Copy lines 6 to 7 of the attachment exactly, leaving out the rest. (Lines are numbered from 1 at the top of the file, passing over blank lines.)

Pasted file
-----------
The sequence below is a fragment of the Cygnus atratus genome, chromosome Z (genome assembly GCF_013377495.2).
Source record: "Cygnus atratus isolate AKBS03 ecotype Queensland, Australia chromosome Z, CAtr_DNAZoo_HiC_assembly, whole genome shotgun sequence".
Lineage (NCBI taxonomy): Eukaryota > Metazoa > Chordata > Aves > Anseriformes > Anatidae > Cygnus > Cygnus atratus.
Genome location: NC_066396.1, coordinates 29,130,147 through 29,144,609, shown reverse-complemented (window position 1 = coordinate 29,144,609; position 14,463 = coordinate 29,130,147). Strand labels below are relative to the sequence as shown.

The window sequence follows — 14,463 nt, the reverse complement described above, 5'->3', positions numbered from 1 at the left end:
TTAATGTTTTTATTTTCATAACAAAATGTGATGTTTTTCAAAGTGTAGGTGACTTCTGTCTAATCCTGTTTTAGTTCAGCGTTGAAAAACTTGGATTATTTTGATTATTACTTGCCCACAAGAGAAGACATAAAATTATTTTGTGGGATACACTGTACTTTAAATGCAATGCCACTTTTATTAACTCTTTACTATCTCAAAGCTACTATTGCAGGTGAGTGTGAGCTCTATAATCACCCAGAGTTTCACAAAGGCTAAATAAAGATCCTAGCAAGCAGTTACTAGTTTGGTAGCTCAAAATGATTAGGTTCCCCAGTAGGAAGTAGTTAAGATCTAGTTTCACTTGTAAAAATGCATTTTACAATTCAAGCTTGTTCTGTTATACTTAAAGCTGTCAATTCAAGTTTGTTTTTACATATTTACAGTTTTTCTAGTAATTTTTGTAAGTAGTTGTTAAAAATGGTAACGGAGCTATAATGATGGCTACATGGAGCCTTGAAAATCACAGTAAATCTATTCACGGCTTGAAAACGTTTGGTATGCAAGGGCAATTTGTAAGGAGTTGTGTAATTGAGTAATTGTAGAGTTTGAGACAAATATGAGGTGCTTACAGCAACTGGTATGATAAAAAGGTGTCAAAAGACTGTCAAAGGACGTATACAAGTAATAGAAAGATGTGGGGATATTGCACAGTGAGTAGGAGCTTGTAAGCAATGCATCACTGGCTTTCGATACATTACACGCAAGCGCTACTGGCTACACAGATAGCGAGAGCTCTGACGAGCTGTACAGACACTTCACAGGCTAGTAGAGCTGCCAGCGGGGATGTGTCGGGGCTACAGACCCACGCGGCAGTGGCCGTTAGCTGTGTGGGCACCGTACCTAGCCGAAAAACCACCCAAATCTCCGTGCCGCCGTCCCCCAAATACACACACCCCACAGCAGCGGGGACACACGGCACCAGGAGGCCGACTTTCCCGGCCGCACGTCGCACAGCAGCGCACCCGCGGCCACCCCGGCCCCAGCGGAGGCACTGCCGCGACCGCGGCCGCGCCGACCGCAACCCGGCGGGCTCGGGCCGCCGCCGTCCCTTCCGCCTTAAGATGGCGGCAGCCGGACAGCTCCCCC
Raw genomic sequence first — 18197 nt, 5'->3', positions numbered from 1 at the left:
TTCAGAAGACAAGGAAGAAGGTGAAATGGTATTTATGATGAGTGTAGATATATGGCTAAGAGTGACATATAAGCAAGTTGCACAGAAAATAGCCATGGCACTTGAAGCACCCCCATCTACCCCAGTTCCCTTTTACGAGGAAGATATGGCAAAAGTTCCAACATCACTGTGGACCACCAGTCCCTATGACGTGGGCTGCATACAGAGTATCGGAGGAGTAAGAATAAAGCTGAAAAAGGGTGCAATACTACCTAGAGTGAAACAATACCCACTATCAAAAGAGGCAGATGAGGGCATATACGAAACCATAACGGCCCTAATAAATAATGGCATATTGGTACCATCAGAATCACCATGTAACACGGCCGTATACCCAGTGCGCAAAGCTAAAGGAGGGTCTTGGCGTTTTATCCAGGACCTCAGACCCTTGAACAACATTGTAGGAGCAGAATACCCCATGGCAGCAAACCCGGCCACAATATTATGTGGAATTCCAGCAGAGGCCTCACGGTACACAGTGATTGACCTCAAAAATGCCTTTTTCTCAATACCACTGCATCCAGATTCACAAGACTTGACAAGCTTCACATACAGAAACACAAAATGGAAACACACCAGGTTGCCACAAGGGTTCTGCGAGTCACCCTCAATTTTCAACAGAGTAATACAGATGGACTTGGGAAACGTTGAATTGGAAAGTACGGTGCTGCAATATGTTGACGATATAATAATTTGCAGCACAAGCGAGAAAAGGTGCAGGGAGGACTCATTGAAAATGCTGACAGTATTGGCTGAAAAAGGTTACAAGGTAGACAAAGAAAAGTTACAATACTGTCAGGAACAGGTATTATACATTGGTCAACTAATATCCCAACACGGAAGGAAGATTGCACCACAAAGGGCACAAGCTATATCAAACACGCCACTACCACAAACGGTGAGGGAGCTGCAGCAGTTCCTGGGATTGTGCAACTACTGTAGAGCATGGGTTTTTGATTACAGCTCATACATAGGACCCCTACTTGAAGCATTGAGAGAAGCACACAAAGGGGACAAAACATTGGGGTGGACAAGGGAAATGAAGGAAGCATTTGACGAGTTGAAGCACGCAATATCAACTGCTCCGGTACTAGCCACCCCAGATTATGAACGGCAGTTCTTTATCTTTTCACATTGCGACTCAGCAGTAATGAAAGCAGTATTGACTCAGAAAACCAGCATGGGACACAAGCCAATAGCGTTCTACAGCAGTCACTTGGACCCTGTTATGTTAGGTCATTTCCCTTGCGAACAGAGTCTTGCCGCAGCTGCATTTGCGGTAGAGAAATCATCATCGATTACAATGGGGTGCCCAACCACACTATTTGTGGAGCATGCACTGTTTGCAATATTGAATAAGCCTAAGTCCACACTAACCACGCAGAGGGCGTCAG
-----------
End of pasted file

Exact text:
TTAATGTTTTTATTTTCATAACAAAATGTGATGTTTTTCAAAGTGTAGGTGACTTCTGTCTAATCCTGTTTTAGTTCAGCGTTGAAAAACTTGGATTATTTTGATTATTACTTGCCCACAAGAGAAGACATAAAATTATTTTGTGGGATACACTGTACTTTAAATGCAATGCCACTTTTATTAACTCTTTACTATCTCAAAGCTACTATTGCAGGTGAGTGTGAGCTCTATAATCACCCAGAGTTTCACAAAGGCTAAATAAAGATCCTAGCAAGCAGTTACTAGTTTGGTAGCTCAAAATGATTAGGTTCCCCAGTAGGAAGTAGTTAAGATCTAGTTTCACTTGTAAAAATGCATTTTACAATTCAAGCTTGTTCTGTTATACTTAAAGCTGTCAATTCAAGTTTGTTTTTACATATTTACAGTTTTTCTAGTAATTTTTGTAAGTAGTTGTTAAAAATGGTAACGGAGCTATAATGATGGCTACATGGAGCCTTGAAAATCACAGTAAATCTATTCACGGCTTGAAAACGTTTGGTATGCAAGGGCAATTTGTAAGGAGTTGTGTAATTGAGTAATTGTAGAGTTTGAGACAAATATGAGGTGCTTACAGCAACTGGTATGATAAAAAGGTGTCAAAAGACTGTCAAAGGACGTATACAAGTAATAGAAAGATGTGGGGATATTGCACAGTGAGTAGGAGCTTGTAAGCAATGCATCACTGGCTTTCGATACATTACACGCAAGCGCTACTGGCTACACAGATAGCGAGAGCTCTGACGAGCTGTACAGACACTTCACAGGCTAGTAGAGCTGCCAGCGGGGATGTGTCGGGGCTACAGACCCACGCGGCAGTGGCCGTTAGCTGTGTGGGCACCGTACCTAGCCGAAAAACCACCCAAATCTCCGTGCCGCCGTCCCCCAAATACACACACCCCACAGCAGCGGGGACACACGGCACCAGGAGGCCGACTTTCCCGGCCGCACGTCGCACAGCAGCGCACCCGCGGCCACCCCGGCCCCAGCGGAGGCACTGCCGCGACCGCGGCCGCGCCGACCGCAACCCGGCGGGCTCGGGCCGCCGCCGTCCCTTCCGCCTTAAGATGGCGGCAGCCGGACAGCTCCCCC
Raw genomic sequence first — 18197 nt, 5'->3', positions numbered from 1 at the left: